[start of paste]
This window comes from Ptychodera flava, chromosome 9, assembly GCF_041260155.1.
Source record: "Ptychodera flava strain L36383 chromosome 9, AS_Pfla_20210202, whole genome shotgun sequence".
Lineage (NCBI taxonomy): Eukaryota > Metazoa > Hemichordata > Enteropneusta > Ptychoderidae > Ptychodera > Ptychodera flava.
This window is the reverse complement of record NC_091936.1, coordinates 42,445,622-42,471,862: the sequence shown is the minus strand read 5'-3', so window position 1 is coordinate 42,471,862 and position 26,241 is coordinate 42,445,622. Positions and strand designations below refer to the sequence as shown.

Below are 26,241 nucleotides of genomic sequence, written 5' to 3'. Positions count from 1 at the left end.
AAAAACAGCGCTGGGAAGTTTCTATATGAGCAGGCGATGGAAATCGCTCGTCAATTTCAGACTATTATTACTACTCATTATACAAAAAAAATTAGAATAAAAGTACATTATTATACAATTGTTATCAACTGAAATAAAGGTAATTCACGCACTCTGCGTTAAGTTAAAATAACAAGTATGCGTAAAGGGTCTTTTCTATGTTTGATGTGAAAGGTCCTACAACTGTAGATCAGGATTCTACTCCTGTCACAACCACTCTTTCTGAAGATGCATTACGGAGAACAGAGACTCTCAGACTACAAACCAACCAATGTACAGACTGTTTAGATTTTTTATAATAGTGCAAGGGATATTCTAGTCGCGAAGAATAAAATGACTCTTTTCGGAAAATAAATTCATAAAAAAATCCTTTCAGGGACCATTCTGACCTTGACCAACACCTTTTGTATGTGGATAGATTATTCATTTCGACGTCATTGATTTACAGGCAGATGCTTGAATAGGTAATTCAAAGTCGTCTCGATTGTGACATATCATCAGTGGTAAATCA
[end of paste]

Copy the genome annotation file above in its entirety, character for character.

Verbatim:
This window comes from Ptychodera flava, chromosome 9, assembly GCF_041260155.1.
Source record: "Ptychodera flava strain L36383 chromosome 9, AS_Pfla_20210202, whole genome shotgun sequence".
Lineage (NCBI taxonomy): Eukaryota > Metazoa > Hemichordata > Enteropneusta > Ptychoderidae > Ptychodera > Ptychodera flava.
This window is the reverse complement of record NC_091936.1, coordinates 42,445,622-42,471,862: the sequence shown is the minus strand read 5'-3', so window position 1 is coordinate 42,471,862 and position 26,241 is coordinate 42,445,622. Positions and strand designations below refer to the sequence as shown.

Below are 26,241 nucleotides of genomic sequence, written 5' to 3'. Positions count from 1 at the left end.
AAAAACAGCGCTGGGAAGTTTCTATATGAGCAGGCGATGGAAATCGCTCGTCAATTTCAGACTATTATTACTACTCATTATACAAAAAAAATTAGAATAAAAGTACATTATTATACAATTGTTATCAACTGAAATAAAGGTAATTCACGCACTCTGCGTTAAGTTAAAATAACAAGTATGCGTAAAGGGTCTTTTCTATGTTTGATGTGAAAGGTCCTACAACTGTAGATCAGGATTCTACTCCTGTCACAACCACTCTTTCTGAAGATGCATTACGGAGAACAGAGACTCTCAGACTACAAACCAACCAATGTACAGACTGTTTAGATTTTTTATAATAGTGCAAGGGATATTCTAGTCGCGAAGAATAAAATGACTCTTTTCGGAAAATAAATTCATAAAAAAATCCTTTCAGGGACCATTCTGACCTTGACCAACACCTTTTGTATGTGGATAGATTATTCATTTCGACGTCATTGATTTACAGGCAGATGCTTGAATAGGTAATTCAAAGTCGTCTCGATTGTGACATATCATCAGTGGTAAATCA